The Kokoda Campaign - Templeton's Crossing

Contributed by Michael Hall, March 2014

The Kokoda Track splits in two as it crosses the Owen Stanley Range. The route of the Track has changed since the Second World War but in 1942, the main branch passed through Kagi and the second branch through Myola. The Kagi branch of the track rose to around 2500 metres above sea level near Mount Bellamy (as a comparison, Mount Kosciuszko is 2228 metres) then plunged into the Eora Creek gorge where it met the Myola branch of the track near Templeton's Crossing. Templeton's Crossing was the site of a major battle between Australian and Japanese forces.

After the fighting at Ioribaiwa and Imita the Australians sent out a series of patrols, several of them by the 3rd Battalion, to keep contact with and harass the retreating Japanese. On 6 October Sergeant Bede Tongs was instructed to lead a patrol from Menari through Efogi and Kagi and on towards Templeton's Crossing. His second in command was Barry Flint from Oaks Estate. They passed Brigade Hill and Mission Ridge near Efogi, the site of a fierce battle during 7-8 September, where the unburied bodies of Australian soldiers lay around the ridge including six on stretchers. On the steep slope to Kagi were the bodies of 15 dead Japanese. The village was burned but in one hut the patrol found three Rabaul natives who had been used as carriers by the Japanese. Two had been shot and left for dead and the third had escaped but returned to look after them. They were the first natives to have been left behind by the Japanese. On 8 October the patrol’s forward scouts found the Japanese. Tongs and his men carefully retreated, as per their orders, and reported to the 3rd Battalion’s commanding officer who had arrived at Efogi.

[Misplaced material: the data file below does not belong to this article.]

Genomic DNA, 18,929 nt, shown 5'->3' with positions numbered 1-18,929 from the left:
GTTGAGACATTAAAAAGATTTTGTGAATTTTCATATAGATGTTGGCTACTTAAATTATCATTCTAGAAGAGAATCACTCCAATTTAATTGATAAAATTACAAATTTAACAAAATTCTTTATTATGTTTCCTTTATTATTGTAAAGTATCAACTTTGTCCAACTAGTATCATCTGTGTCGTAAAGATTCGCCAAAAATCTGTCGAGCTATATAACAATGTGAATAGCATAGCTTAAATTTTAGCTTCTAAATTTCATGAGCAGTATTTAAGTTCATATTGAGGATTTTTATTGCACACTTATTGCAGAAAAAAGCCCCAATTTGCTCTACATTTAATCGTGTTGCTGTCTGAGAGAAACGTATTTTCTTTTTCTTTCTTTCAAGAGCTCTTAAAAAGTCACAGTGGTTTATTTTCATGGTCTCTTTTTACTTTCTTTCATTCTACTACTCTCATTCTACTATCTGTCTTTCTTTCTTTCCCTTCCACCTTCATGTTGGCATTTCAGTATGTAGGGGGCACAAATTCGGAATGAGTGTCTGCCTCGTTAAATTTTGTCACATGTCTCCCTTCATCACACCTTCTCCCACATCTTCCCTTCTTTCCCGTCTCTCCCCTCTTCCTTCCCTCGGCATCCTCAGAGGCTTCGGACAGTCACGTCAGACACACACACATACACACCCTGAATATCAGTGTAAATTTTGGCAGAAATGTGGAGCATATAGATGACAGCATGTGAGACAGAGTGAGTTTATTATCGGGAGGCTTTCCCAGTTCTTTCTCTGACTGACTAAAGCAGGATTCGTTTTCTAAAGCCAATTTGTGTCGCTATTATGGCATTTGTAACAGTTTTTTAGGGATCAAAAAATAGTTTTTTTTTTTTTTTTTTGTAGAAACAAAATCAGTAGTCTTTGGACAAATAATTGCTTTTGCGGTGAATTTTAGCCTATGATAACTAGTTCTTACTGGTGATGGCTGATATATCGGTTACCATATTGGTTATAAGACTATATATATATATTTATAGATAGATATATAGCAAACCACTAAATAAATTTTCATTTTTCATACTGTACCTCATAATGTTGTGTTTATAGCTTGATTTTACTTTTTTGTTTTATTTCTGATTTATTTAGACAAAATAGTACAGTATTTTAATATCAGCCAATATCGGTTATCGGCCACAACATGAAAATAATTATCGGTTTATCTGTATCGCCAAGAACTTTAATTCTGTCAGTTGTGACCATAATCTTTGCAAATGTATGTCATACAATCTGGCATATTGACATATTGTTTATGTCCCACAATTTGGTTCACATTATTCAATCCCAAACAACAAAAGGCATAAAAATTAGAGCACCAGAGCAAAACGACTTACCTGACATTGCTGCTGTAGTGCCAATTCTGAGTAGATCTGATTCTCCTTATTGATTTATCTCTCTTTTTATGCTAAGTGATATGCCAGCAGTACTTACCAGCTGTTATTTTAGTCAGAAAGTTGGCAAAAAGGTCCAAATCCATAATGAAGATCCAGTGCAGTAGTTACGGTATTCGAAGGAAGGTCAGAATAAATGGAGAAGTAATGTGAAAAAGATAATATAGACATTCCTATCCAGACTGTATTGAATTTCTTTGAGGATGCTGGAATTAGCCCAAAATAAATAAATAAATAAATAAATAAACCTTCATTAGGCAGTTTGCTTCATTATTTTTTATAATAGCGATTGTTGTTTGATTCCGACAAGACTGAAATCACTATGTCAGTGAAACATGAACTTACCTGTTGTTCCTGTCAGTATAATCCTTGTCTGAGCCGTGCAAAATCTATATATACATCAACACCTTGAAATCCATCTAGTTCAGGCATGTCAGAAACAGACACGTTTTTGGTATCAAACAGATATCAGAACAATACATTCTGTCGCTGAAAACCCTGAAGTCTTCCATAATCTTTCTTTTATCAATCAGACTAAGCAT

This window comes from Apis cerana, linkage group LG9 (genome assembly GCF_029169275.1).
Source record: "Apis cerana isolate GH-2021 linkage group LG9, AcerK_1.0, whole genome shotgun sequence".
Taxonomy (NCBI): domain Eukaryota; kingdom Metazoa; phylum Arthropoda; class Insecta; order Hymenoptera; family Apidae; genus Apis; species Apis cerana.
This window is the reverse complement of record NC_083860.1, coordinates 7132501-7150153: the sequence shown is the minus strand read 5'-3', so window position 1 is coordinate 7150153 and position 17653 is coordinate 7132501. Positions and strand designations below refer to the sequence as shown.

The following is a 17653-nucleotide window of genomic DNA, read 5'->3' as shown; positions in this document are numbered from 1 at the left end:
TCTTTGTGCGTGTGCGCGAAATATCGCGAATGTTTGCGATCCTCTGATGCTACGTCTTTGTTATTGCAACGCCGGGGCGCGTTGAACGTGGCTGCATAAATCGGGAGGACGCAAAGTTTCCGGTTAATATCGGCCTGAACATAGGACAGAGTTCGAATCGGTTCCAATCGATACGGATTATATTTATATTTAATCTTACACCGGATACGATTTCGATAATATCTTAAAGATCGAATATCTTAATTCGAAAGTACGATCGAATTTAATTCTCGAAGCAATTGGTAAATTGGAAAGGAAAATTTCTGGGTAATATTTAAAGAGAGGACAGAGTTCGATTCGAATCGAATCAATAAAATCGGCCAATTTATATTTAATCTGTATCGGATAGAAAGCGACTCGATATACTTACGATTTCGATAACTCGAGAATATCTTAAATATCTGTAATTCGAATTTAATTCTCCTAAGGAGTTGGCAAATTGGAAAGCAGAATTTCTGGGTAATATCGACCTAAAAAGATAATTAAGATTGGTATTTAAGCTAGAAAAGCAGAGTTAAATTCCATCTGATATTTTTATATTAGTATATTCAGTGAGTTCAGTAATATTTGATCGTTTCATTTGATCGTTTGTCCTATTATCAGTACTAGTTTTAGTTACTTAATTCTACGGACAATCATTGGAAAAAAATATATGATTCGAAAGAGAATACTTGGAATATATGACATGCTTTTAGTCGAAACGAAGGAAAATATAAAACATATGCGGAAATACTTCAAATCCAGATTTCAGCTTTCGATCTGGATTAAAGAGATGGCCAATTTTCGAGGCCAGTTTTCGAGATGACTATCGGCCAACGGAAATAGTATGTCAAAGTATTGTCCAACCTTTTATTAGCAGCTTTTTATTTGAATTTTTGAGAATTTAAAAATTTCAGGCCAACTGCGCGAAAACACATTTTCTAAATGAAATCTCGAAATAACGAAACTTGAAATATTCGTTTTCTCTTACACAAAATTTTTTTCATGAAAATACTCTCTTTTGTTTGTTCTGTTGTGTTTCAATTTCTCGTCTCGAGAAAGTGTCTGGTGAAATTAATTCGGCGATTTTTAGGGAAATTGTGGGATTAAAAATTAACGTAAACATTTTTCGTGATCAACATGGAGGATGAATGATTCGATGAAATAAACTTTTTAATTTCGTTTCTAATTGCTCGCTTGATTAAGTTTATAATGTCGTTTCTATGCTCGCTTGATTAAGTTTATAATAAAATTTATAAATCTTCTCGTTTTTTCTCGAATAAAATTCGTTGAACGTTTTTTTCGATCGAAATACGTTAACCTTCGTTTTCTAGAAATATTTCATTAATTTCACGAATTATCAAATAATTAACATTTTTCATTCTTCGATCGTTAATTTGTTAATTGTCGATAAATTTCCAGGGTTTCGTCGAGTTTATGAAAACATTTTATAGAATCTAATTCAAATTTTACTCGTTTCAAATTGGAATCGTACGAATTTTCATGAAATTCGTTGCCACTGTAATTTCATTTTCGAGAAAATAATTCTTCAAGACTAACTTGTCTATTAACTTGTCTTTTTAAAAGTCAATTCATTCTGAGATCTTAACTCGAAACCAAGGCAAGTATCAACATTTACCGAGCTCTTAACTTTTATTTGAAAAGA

The following day Tongs guided a patrol of men from A Company’s No.7 Platoon towards the Japanese position on the track. Two members of No. 7 Platoon were Norman Lloyd and Trevor Trevillian, both from Canberra. The most dangerous position in a patrol was that of the forward scout, and Lloyd was one of two forward scouts. On 11 October, the patrol was ambushed by the Japanese near Mount Bellamy and both scouts were killed. Trevillian attempted to rescue the men but was forced back by Japanese machine gun fire. Much to the disgust of Tongs, Trevillian and other members of the patrol, the platoon commander decided to withdraw and leave their dead mates to the Japanese.

Despite their losses, the Australians were forcing the Japanese back to Templeton's Crossing. Templeton's Crossing is a five to six day march from Owers Corner and was named by Bert Kienzle in August 1942 after Captain Sam Templeton of the 39th Battalion. At 1700 metres above sea level it is as high as much of the Brindabella Range west of Canberra. It might be close to the equator but the frequent chilling rain and fog meant that conditions were cold for those fighting along the track. The thick overhead canopy of the jungle created a dense light and the noise from the rushing streams made the wild country difficult for an attacking force. During the advance of the Australians in October 1942 the conditions were ideally suited for the Japanese who created strong points along the track and defended in depth.

By 17 October 1942, D Company of the 3rd Battalion was positioned across the Kokoda Track just to the north of Templeton's Crossing. Meanwhile the battalion’s B Company, led by Captain Stan Atkinson, probed forward to the right of the track with its No.10 Platoon in the lead. Both forward scouts were killed when contact was made with the Japanese and Lieutenant Colin Richardson, the platoon commander, was shot in the chest. As he huddled behind a tree, Atkinson attempted to bandage him. A sniper shot at Atkinson, the bullet passing between his back and his pack and hitting his dixie.

As three men stretchered Richardson to the rear, Atkinson urged Bede Tongs, the platoon sergeant, to press on with the attack. He first had to silence a Japanese machine gun. Tongs took the pin from a grenade and with his rifle in his other hand, began to crawl along the firing lane towards the machine gun pit. Thinking to himself that “this is a dangerous thing to be doing”, he lobbed the grenade at the Japanese machine gunners from ten yards away, blowing up the position. “That started the ball rolling”, according to Atkinson, and the men of B Company began “yelling and whooping” as they charged “headlong over vines and logs and through scrub with guns blazing and mortars exploding.” They advanced 200 yards, overrunning the Japanese position and a headquarters area where they found food, equipment and documents.